I’m excited to host a image transfer workshop with the accomplished ceramic artist, Nelson Grice.
This will be a hands-on workshop taking a look and applying various techniques used to transfer painted imagery, copy-machine images (including photography), text, and drawings in your ceramic artwork. We will also explore how to apply color and pattern into the transfer images. Nelson’s work with image transfer techniques is featured in Lark Book’s “500 Prints On Clay.”
This workshop is suitable for all experience levels.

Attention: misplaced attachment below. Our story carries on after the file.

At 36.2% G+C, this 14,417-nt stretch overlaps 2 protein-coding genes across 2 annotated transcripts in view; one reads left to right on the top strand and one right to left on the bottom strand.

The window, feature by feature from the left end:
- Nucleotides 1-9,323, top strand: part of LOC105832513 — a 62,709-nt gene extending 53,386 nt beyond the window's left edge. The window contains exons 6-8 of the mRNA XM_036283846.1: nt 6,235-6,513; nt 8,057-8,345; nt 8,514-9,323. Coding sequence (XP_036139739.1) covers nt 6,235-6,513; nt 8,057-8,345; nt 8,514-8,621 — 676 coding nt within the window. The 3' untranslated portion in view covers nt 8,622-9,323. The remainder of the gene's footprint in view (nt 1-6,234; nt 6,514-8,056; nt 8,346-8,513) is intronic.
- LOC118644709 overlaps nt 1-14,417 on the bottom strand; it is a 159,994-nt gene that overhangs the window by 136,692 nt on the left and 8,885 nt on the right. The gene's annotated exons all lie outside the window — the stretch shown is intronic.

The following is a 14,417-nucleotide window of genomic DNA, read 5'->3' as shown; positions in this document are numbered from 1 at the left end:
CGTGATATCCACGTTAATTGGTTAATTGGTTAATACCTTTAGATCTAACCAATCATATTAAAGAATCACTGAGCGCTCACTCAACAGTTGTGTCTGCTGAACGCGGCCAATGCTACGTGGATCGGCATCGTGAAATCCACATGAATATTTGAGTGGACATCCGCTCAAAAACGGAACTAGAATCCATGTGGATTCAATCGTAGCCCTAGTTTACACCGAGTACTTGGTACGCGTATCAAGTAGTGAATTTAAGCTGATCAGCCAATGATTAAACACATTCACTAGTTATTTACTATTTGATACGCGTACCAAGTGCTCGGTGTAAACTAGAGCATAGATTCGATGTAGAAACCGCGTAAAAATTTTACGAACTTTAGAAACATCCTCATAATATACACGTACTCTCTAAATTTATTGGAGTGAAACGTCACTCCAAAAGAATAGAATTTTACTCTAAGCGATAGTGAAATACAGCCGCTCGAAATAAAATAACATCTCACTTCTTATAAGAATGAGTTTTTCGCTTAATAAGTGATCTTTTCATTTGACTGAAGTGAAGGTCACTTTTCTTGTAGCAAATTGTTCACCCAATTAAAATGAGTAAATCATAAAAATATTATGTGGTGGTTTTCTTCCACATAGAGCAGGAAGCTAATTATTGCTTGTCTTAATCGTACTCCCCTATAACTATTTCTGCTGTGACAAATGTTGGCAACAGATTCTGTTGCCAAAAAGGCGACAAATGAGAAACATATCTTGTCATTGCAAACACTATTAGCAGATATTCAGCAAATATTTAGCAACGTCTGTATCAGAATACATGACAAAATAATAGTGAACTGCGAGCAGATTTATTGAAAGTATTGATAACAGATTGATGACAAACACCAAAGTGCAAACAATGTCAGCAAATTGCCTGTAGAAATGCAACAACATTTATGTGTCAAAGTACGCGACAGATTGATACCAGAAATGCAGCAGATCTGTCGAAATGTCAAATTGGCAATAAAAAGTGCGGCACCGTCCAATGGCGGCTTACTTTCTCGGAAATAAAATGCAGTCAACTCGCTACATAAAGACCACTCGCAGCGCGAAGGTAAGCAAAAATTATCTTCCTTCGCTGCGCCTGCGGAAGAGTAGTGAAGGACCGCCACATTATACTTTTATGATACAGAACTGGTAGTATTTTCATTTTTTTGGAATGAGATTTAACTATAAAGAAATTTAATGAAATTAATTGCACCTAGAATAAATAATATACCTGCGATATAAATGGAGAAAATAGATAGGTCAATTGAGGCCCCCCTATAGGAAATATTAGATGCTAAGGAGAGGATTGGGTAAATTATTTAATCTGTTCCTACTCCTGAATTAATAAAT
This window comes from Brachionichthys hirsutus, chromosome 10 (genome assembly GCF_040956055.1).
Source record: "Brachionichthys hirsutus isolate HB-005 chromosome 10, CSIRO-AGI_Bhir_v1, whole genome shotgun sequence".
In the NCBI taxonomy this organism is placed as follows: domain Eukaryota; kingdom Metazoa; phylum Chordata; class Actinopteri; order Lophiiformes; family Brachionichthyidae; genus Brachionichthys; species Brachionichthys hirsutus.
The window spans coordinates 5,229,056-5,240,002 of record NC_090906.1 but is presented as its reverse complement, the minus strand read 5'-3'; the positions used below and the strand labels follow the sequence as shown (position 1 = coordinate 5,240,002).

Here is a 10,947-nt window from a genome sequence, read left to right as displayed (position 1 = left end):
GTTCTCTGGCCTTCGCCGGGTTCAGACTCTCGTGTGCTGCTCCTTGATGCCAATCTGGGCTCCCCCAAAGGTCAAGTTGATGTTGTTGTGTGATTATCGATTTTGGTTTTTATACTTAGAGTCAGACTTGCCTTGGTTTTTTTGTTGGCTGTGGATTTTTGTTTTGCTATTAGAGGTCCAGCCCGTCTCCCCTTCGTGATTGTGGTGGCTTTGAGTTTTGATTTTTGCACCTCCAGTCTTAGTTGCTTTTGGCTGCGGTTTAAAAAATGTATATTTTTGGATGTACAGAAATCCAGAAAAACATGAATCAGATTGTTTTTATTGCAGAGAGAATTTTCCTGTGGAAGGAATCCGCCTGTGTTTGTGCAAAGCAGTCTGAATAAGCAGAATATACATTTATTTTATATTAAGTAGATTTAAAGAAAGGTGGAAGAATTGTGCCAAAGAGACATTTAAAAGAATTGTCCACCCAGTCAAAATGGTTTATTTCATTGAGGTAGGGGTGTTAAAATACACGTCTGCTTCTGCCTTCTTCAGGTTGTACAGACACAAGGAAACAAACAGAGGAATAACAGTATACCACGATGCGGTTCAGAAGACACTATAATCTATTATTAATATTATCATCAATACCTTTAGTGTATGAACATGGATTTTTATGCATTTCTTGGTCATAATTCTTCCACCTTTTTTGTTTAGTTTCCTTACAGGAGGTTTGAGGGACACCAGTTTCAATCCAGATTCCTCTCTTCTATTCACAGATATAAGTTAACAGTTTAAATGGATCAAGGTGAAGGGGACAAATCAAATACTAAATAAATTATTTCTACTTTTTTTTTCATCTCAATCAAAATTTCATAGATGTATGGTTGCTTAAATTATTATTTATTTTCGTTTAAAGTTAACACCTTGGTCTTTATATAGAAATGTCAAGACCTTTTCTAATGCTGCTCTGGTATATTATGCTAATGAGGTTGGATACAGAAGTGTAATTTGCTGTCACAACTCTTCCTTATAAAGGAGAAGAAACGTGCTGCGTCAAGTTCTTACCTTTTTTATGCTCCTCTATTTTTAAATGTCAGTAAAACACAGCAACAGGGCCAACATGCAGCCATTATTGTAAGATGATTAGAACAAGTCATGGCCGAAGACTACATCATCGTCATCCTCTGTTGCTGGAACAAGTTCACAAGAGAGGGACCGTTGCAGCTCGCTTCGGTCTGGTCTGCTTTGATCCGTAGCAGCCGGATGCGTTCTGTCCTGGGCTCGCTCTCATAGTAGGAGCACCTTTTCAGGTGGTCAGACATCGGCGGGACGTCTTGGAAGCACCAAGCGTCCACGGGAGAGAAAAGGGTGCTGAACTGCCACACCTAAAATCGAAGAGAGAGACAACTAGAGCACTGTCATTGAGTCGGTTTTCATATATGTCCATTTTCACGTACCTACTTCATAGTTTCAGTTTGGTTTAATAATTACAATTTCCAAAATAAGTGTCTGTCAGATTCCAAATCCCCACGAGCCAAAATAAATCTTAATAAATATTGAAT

Nelson was born in Nashville, Tennessee where he learned a love for entertainment and creative expression through the performing arts of choir and stage. He moved to Alabama as a teenager and was captivated by the beauty of the state’s landscape. He became interested in photography, and eventually art school. It was in art school that Nelson found his passion for sculpture. He earned a BFA and an M.Ed from the University of Montevallo and has been teaching in the public schools since 1996. His professional career as a sculptor compliments his role as a teacher. Through hard work and his love for art, Nelson’s sculptures have continued to evolve and grow with each passing group of students. He sees the students as an inspiration. “Teenagers live in an imaginary world,” he says, “and it’s that imagination that inspires me”. Nelson is known for his whimsical and entertaining animal sculptures and paintings. He has had multiple corporate and museum purchases. When the magazine Ceramics Monthly featured Nelson’s work, viewers were encouraged to “look a little closer” in order to “see that the work is about the child living on in the adult.” Nelson’s work is, in fact, inspired by a child’s play of building with toys such as Legos or Lincoln Logs. Through a process of creating his own ‘custom legos’ or components, he then assembles the parts together, and in this way, explores his uninhibited childlike imagination. “Everything is fresh and new each time I come into the studio. I bring out my parts and pieces and just build. It makes me feel like a child again”. It is Nelson’s hope that when you meet one of his pieces it will make you smile, make you laugh, and make its way into your heart and home.